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7.20 Dates, geographical names and addresses

Use a comma to separate the day of the week from the date and the place from the date:

  • Friday, February 13 but Friday the thirteenth
  • Hull, February 13

If the date is written in the order day-month-year, no commas are required before, after or between the components of the date:

  • The meeting of 10 January 1996 did little to allay tensions.

If, however, the order given is month-day-year, the day and year are separated by a comma, and the year should normally be followed by a comma within the body of a sentence or sentence equivalent:

  • February 20, 1995, marked the beginning of a new era.
  • On April 16, 1985, certain additional provisions of the Charter took effect.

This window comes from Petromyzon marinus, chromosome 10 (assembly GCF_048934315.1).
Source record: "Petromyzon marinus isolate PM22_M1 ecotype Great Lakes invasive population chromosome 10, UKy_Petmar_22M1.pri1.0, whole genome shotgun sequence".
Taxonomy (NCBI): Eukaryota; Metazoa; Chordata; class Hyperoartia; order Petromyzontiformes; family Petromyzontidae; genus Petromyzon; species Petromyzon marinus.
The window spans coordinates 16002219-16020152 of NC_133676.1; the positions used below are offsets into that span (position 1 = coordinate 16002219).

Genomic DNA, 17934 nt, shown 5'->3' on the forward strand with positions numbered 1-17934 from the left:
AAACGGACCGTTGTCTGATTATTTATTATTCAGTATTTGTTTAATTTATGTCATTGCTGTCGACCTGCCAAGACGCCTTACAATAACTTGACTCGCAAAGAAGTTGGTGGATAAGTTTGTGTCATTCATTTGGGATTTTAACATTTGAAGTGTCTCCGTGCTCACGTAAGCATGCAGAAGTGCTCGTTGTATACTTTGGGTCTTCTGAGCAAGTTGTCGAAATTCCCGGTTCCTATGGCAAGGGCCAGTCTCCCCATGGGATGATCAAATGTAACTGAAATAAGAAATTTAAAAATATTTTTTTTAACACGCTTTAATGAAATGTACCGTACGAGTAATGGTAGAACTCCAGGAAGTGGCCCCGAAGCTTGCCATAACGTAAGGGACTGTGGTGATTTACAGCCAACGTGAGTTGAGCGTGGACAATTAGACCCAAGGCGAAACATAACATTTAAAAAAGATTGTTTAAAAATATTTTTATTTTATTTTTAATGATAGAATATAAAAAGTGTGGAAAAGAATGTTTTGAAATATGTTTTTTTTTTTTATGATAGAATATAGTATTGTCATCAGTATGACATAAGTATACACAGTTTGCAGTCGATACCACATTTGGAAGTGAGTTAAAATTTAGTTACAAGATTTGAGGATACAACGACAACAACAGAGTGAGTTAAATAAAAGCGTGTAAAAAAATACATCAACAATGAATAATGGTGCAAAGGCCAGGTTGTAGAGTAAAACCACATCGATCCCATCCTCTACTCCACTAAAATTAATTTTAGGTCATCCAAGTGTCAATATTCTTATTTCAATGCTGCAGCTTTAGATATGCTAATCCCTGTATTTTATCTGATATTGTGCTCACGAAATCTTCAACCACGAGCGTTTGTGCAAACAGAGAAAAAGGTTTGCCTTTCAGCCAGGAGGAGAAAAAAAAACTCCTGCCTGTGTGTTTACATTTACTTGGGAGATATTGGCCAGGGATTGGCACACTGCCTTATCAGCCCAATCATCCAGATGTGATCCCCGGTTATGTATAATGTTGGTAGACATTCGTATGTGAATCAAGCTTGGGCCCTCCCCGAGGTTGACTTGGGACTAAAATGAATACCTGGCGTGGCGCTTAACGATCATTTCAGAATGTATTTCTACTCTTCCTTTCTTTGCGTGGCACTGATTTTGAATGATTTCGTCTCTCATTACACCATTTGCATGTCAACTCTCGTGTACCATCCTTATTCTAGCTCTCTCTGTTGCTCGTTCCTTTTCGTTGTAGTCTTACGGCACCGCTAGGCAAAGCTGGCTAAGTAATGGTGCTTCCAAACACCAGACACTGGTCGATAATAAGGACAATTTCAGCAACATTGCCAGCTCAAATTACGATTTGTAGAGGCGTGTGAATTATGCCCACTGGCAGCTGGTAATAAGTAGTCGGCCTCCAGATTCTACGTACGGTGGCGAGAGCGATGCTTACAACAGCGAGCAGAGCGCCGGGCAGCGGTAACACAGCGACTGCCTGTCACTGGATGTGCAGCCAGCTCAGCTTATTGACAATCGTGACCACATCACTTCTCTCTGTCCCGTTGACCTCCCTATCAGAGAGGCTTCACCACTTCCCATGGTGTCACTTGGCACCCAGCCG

If you are stating only the month and the year, do not insert a comma:

  • Treasury Board approved the submission in February 1995.

Similarly, a comma separates a place name from the name of a province or the abbreviation for that province, and the province’s name or abbreviation is normally followed by a comma within the body of a sentence or sentence equivalent:

  • Swift Current, Saskatchewan, has applied to host the event.
  • We arrived at Corner Brook, N.L., the following day.

Use commas to separate address components, as illustrated:

  • Our address is 340 Laurier Ave. West, Ottawa, Ontario  K1A 0P8, and our telephone number is 613-999-9900.

Note that the postal code is followed, but not preceded, by a comma when the address forms part of a sentence, and that two spaces separate the provincial name from the postal code.